Aim: This study aims to assess the variation of the levels of circulating tumor cells during surgical manipulation, by in vivo evaluation at three key points during treatment. Materials and methods: This was a pilot study with 20 included patients with mid and low locally advanced rectal cancer, with neoadjuvant treatment. The device used to evaluate the number of circulating tumor cells in the bloodstream of the patients was the “Detektor Cancer” GILUPI Cell Collector®. The tests were performed at 8 weeks after the end of the neoadjuvant treatment, at three key moments: in the preoperative period, during surgery - after the surgical dissection and at 7 days postoperatively. Results: There was an increase in the number of circulating tumor cells after the surgical sequence, but no statistical significance could be achieved due to the small number of patients included in the study. Conclusion: The circulating tumor cell number is a useful biomarker for the prognosis of the patients with colorectal cancer, demonstrated through several studies. However, there is need for standardization in this field of research. Our study, although with visible differences between the preoperative, intraoperative and postoperative values, showed no statistical significance.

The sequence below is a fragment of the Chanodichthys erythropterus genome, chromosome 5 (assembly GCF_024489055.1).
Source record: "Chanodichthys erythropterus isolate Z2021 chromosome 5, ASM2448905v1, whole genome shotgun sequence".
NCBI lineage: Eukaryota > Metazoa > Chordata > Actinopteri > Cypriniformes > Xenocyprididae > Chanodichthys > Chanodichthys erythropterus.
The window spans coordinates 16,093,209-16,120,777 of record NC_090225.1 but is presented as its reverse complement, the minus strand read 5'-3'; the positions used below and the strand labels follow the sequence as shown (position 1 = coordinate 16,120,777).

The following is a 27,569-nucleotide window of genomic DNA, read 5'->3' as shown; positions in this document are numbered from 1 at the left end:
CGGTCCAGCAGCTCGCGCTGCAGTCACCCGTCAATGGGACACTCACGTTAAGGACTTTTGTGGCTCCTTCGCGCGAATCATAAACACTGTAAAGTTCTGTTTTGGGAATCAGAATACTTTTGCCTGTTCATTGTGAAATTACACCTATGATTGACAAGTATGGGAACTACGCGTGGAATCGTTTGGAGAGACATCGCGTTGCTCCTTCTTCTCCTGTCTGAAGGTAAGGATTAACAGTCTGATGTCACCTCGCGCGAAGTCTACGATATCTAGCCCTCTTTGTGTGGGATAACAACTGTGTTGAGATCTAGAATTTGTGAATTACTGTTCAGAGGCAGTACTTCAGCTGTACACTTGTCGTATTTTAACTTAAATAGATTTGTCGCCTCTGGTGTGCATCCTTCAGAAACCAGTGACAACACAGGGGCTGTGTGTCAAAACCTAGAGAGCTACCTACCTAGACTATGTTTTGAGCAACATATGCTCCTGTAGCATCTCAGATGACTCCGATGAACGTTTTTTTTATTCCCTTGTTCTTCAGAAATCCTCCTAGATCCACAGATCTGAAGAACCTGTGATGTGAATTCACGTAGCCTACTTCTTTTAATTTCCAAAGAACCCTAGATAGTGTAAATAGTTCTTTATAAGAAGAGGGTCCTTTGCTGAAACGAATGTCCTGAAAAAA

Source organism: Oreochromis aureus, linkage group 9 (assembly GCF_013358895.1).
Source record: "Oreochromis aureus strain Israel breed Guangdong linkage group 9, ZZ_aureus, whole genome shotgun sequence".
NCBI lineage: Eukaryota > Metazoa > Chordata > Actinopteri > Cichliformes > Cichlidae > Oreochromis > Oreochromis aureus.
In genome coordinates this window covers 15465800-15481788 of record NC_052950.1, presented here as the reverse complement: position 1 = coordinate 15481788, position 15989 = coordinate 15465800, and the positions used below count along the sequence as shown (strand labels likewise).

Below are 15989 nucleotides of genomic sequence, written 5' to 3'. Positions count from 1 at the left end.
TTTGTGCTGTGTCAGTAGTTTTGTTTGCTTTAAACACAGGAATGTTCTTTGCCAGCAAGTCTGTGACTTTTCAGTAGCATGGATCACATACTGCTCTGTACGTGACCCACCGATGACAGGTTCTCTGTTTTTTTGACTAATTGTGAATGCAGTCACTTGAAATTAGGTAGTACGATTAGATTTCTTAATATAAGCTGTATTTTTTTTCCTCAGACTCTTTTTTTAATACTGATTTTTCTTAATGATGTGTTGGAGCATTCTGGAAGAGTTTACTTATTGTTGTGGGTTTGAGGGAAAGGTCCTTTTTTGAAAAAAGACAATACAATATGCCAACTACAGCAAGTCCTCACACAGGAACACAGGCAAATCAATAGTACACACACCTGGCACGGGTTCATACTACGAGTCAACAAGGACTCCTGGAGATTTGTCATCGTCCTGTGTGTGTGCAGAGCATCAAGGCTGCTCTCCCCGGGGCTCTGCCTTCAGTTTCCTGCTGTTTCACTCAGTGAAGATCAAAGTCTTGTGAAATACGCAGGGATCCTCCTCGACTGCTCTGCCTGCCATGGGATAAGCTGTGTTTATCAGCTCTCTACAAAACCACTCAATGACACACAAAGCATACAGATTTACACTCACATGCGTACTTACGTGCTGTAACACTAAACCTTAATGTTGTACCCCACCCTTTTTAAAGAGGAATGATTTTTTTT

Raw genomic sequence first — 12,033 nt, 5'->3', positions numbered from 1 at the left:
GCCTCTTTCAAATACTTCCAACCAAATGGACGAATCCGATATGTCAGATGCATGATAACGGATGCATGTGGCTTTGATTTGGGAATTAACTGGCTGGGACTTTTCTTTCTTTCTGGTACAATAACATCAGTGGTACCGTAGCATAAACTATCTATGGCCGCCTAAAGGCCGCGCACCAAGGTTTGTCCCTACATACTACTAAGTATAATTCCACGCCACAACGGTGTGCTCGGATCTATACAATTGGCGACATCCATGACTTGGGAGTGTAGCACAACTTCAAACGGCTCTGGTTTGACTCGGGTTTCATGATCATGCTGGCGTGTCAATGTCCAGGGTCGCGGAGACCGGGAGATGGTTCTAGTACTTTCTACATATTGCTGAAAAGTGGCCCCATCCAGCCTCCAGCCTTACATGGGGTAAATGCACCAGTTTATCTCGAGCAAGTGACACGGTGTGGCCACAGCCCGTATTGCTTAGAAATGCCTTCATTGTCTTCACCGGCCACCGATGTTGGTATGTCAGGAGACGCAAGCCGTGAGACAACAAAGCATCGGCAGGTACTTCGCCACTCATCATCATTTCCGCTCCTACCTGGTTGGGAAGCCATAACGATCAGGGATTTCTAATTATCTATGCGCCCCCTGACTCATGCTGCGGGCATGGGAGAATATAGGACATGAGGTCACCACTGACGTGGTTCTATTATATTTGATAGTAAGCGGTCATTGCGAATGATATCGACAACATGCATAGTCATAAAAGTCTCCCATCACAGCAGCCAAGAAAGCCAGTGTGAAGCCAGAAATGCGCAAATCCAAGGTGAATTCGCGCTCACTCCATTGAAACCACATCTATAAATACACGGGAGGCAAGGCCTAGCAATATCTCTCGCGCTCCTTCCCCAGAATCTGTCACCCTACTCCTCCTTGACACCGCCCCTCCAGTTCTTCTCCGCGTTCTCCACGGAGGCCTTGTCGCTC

Keywords

Locally advanced rectal cancer; Neoadjuvant treatment; Circulating tumor cells; Total mesorectal excision

Abbreviations

CRC: Colorectal Cancer; CTC: Circulating Tumor Cells; EpCAM: Epithelial Cell Surface Adhesion Molecule; LAR: Low Anterior Resection; ELAPER: Extralevator Abdominoperineal Excision of the Rectum